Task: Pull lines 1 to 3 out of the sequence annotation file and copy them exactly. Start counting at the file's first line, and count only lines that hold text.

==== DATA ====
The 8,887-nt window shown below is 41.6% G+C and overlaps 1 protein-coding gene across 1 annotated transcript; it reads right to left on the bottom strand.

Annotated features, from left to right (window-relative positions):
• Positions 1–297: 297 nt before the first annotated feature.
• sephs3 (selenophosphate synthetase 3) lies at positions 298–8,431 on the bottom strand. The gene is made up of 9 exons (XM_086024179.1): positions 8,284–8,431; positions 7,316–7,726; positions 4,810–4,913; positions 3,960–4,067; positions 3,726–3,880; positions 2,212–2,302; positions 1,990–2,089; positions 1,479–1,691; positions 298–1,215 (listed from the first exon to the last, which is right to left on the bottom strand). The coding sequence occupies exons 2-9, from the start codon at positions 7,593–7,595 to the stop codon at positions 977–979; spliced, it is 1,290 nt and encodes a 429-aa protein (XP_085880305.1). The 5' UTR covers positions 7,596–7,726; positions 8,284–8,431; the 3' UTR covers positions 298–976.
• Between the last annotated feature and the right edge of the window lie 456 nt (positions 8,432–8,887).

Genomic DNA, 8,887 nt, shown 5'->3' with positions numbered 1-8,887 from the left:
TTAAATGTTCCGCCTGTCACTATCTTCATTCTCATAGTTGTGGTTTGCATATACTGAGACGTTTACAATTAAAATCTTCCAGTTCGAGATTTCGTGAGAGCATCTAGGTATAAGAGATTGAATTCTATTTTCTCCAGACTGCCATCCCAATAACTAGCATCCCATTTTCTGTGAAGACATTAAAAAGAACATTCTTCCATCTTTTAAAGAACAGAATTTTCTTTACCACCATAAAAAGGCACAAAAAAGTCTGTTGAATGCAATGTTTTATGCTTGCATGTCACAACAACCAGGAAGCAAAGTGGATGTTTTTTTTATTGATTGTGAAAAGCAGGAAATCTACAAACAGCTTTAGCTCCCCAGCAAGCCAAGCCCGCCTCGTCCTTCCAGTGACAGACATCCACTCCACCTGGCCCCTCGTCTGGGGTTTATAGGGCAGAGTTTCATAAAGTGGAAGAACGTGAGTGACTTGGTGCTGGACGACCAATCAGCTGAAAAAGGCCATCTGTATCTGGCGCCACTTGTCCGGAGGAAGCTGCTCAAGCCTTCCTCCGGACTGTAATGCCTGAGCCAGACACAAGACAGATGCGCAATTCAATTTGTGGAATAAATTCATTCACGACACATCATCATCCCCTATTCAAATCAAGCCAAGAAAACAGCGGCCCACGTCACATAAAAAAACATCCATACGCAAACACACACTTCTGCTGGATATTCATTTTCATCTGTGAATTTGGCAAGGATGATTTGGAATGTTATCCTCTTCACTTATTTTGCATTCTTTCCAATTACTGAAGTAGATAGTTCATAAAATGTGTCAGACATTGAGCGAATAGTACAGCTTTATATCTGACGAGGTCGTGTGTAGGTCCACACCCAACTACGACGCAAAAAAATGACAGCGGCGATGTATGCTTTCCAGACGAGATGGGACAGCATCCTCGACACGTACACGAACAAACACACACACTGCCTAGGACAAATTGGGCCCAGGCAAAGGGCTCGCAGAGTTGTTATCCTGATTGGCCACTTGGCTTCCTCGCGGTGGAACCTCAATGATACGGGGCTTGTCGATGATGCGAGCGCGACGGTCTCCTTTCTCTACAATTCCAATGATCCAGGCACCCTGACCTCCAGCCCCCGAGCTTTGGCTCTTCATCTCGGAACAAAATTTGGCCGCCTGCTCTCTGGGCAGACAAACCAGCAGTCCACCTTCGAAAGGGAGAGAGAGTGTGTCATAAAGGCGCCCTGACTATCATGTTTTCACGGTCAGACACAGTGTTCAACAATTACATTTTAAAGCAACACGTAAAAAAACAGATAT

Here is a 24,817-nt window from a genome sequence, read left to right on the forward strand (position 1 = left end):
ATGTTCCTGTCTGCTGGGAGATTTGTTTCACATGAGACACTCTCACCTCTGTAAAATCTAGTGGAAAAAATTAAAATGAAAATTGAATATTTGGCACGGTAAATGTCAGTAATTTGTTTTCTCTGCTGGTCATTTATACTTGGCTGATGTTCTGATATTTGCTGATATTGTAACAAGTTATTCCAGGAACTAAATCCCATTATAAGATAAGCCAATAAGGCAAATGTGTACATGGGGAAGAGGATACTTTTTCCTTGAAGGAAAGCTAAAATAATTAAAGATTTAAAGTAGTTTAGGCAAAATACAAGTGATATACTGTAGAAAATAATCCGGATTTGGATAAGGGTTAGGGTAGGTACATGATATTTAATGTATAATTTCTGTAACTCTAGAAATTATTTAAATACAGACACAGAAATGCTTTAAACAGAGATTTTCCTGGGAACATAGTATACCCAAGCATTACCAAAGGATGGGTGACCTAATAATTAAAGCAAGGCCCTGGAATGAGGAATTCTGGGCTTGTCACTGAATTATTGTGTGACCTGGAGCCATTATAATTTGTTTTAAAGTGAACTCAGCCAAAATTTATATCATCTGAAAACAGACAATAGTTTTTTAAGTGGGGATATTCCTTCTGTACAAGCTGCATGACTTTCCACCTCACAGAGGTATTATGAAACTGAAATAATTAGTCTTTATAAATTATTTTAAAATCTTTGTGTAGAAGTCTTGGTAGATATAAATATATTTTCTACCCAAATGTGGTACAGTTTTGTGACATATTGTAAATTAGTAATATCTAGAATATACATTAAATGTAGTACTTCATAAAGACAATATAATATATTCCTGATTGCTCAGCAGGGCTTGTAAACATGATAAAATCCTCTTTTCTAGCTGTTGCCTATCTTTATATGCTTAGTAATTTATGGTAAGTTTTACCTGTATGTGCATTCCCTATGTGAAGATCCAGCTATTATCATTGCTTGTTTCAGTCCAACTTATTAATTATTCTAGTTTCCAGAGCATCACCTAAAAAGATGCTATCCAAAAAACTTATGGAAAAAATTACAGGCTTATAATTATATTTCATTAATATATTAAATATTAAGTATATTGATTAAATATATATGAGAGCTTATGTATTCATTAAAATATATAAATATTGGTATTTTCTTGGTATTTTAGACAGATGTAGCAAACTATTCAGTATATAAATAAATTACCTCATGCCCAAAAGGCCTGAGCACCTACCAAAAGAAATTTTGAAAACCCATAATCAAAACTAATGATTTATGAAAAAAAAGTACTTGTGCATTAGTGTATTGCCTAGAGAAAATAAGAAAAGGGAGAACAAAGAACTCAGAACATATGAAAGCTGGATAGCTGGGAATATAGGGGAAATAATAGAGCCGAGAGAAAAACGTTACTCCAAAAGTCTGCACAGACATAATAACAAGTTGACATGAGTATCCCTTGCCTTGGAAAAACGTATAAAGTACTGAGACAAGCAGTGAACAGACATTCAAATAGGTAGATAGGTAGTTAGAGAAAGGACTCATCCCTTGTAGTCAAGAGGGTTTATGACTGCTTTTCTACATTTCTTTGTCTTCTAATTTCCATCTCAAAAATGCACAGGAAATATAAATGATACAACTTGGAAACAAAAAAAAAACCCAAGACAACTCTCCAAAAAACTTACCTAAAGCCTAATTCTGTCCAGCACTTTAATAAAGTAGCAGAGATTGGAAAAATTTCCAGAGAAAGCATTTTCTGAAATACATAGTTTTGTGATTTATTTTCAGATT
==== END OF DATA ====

The 8,887-nt window shown below is 41.6% G+C and overlaps 1 protein-coding gene across 1 annotated transcript; it reads right to left on the bottom strand.

Annotated features, from left to right (window-relative positions):
• Positions 1–297: 297 nt before the first annotated feature.